Bird’s Wing Passive House: A creative approach to modern housing issues

We’ve been building high-performance homes for well over a decade, accumulating technical expertise with each subsequent project. This month, our efforts were recognized with a SABMag Canadian Green Building Award for Bird’s Wing Passive House—our second by the national program. 

The environmental features of the project are substantial. Allison Holden-Pope and the team at ONE SEED Architecture took a holistic view of the build, carefully considering everything from material selection and waste reduction to on-site energy generation and carbon footprint calculations. 

Yet Bird’s Wing differentiates itself for its social sustainability as much as its environmental performance.

It’s never been more expensive to buy or build a new home. Though a difficult reality for an increasing number of Canadians across the country, Vancouverites have faced housing affordability issues for years. For our clients, home ownership was going to need some creative thinking. 

With land prices at a premium, the brother and sister duo decided to join forces to split the cost of the property and subsequent construction, an increasingly popular approach.  The custom duplex has two primary dwellings with full floor plates—each benefits from equal access to large south-facing windows and a private entry—in addition to two flexible lock-off suites. The unique configuration is an exemplar of sustainability; the lock-off suites are within the Passive House thermal envelope while creating much-needed rental suites for the community, rental income for the homeowners today, and enhanced flexibility when they consider future aging-in-place scenarios.

With the City of Vancouver’s recent zoning changes allowing up to 6 units per lot, we’re expecting to see more multiplexes like Bird’s Wing in traditional single-family neighbourhoods across the city. But the full value of these projects can be best realized taking advantage of multiple strategies. By meeting Passive House standards, Bird’s Wing also capitalized on new municipal floor area incentives.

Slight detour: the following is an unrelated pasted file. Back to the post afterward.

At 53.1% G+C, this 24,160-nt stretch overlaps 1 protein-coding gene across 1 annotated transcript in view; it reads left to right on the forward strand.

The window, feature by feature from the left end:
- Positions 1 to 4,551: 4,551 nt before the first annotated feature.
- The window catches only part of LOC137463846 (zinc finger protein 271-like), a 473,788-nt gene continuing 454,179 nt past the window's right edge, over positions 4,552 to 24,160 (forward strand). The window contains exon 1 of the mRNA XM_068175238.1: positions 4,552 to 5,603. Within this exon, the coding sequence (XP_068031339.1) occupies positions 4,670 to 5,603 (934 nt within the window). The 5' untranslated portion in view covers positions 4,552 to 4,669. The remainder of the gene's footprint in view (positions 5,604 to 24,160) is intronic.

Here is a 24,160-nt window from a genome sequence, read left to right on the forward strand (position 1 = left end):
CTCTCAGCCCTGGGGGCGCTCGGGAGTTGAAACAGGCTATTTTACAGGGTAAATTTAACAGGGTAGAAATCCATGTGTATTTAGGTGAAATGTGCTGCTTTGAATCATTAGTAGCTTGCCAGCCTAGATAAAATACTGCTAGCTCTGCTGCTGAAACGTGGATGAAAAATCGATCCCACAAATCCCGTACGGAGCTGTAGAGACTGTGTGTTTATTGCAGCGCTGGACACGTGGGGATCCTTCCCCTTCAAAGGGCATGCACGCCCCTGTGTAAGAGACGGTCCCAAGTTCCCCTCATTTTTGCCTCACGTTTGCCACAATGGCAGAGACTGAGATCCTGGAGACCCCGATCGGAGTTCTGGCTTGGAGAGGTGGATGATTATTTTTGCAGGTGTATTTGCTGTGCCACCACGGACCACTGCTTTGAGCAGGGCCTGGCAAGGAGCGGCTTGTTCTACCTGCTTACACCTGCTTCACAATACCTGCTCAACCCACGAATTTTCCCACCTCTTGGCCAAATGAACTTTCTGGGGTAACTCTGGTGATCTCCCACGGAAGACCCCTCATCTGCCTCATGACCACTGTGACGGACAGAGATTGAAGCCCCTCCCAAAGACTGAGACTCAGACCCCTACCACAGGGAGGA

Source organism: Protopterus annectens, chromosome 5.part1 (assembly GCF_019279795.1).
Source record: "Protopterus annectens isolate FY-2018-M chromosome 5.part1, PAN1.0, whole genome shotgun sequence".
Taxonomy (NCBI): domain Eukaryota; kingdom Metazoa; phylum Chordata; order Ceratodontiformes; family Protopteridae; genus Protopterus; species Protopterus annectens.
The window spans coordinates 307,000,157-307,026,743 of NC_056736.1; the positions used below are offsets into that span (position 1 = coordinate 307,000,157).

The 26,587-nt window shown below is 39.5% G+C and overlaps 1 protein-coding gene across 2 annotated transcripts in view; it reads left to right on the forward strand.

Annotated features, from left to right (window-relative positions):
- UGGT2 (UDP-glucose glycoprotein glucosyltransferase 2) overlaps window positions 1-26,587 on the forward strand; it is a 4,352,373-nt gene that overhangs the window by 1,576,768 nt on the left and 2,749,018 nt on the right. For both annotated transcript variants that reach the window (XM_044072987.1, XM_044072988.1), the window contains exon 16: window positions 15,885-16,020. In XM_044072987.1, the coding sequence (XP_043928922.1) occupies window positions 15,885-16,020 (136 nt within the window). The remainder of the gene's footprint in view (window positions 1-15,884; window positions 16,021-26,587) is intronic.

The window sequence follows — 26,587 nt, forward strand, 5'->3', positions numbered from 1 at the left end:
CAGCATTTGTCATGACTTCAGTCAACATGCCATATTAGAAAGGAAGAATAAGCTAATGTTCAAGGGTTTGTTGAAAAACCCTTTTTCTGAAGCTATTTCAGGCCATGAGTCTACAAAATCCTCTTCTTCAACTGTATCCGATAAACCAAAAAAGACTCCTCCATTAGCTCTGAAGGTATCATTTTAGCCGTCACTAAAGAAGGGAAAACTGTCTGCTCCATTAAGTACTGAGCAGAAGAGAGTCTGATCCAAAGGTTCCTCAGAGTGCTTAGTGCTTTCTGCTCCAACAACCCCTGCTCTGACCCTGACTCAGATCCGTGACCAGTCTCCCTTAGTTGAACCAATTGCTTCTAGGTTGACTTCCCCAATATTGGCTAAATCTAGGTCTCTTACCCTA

Recognizing that the thick floor, roof, and wall assemblies of a Passive House build would occupy additional space, an additional 610 square feet of floor area was allowed in its design. After deducting additional wall thickness, the max allowable Floor Space Ratio for the home increased from 3,390 sq ft to 4,000 sq ft—enhancing the liveability and long-term appeal of all four housing units. Each unit boasts a compact kitchen with all the amenities of a larger kitchen, shared or in-suite laundry, large windows, full bathrooms, and its own “front” door with access to shared outdoor space. All achieved within the scale of a single-family home, blending harmoniously into the neighbourhood context. Wow.

In addition to achieving Passive House performance, this duplex addresses multiple aspects of social sustainability, such as affordability, demographic diversity and aging in place. It doubles the density in this former single-family zone, while still respecting the form and scale of the surrounding buildings. —Jury comment, 2024 SABMag Canadian Green Building Awards

Though there’s more for government and industry to do to combat the housing crisis and to meet our collective climate targets, it’s heartening to know that existing initiatives are making a positive impact. Awards are one way to celebrate and raise awareness of the outside-the-box thinking that is helping to create homes, not just housing.